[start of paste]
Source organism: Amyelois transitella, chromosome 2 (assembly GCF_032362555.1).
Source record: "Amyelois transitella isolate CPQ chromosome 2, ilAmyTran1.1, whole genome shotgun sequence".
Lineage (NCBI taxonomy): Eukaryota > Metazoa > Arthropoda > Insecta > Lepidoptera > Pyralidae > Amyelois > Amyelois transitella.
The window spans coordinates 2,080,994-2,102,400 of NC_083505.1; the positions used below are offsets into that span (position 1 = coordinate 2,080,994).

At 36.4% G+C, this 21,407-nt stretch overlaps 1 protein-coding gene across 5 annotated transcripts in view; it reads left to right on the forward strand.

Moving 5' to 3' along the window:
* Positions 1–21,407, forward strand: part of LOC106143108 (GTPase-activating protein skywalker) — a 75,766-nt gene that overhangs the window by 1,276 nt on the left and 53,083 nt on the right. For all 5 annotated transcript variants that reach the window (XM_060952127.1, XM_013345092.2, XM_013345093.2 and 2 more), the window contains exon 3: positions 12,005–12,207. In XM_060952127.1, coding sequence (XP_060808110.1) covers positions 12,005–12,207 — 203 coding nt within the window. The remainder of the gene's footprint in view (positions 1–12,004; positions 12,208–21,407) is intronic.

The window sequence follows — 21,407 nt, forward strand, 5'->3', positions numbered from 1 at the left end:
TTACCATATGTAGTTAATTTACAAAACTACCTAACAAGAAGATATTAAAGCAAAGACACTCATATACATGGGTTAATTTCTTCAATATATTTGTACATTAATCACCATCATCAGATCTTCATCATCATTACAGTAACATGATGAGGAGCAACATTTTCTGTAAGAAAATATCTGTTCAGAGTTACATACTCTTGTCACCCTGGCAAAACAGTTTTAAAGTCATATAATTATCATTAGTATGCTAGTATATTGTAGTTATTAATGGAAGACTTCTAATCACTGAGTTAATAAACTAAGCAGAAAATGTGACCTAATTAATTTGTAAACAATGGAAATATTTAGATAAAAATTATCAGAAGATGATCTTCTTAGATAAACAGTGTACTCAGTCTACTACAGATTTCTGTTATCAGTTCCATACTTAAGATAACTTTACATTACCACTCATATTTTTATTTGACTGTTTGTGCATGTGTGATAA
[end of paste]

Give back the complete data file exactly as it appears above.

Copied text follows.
Source organism: Amyelois transitella, chromosome 2 (assembly GCF_032362555.1).
Source record: "Amyelois transitella isolate CPQ chromosome 2, ilAmyTran1.1, whole genome shotgun sequence".
Lineage (NCBI taxonomy): Eukaryota > Metazoa > Arthropoda > Insecta > Lepidoptera > Pyralidae > Amyelois > Amyelois transitella.
The window spans coordinates 2,080,994-2,102,400 of NC_083505.1; the positions used below are offsets into that span (position 1 = coordinate 2,080,994).

At 36.4% G+C, this 21,407-nt stretch overlaps 1 protein-coding gene across 5 annotated transcripts in view; it reads left to right on the forward strand.

Moving 5' to 3' along the window:
* Positions 1–21,407, forward strand: part of LOC106143108 (GTPase-activating protein skywalker) — a 75,766-nt gene that overhangs the window by 1,276 nt on the left and 53,083 nt on the right. For all 5 annotated transcript variants that reach the window (XM_060952127.1, XM_013345092.2, XM_013345093.2 and 2 more), the window contains exon 3: positions 12,005–12,207. In XM_060952127.1, coding sequence (XP_060808110.1) covers positions 12,005–12,207 — 203 coding nt within the window. The remainder of the gene's footprint in view (positions 1–12,004; positions 12,208–21,407) is intronic.

The window sequence follows — 21,407 nt, forward strand, 5'->3', positions numbered from 1 at the left end:
TTACCATATGTAGTTAATTTACAAAACTACCTAACAAGAAGATATTAAAGCAAAGACACTCATATACATGGGTTAATTTCTTCAATATATTTGTACATTAATCACCATCATCAGATCTTCATCATCATTACAGTAACATGATGAGGAGCAACATTTTCTGTAAGAAAATATCTGTTCAGAGTTACATACTCTTGTCACCCTGGCAAAACAGTTTTAAAGTCATATAATTATCATTAGTATGCTAGTATATTGTAGTTATTAATGGAAGACTTCTAATCACTGAGTTAATAAACTAAGCAGAAAATGTGACCTAATTAATTTGTAAACAATGGAAATATTTAGATAAAAATTATCAGAAGATGATCTTCTTAGATAAACAGTGTACTCAGTCTACTACAGATTTCTGTTATCAGTTCCATACTTAAGATAACTTTACATTACCACTCATATTTTTATTTGACTGTTTGTGCATGTGTGATAA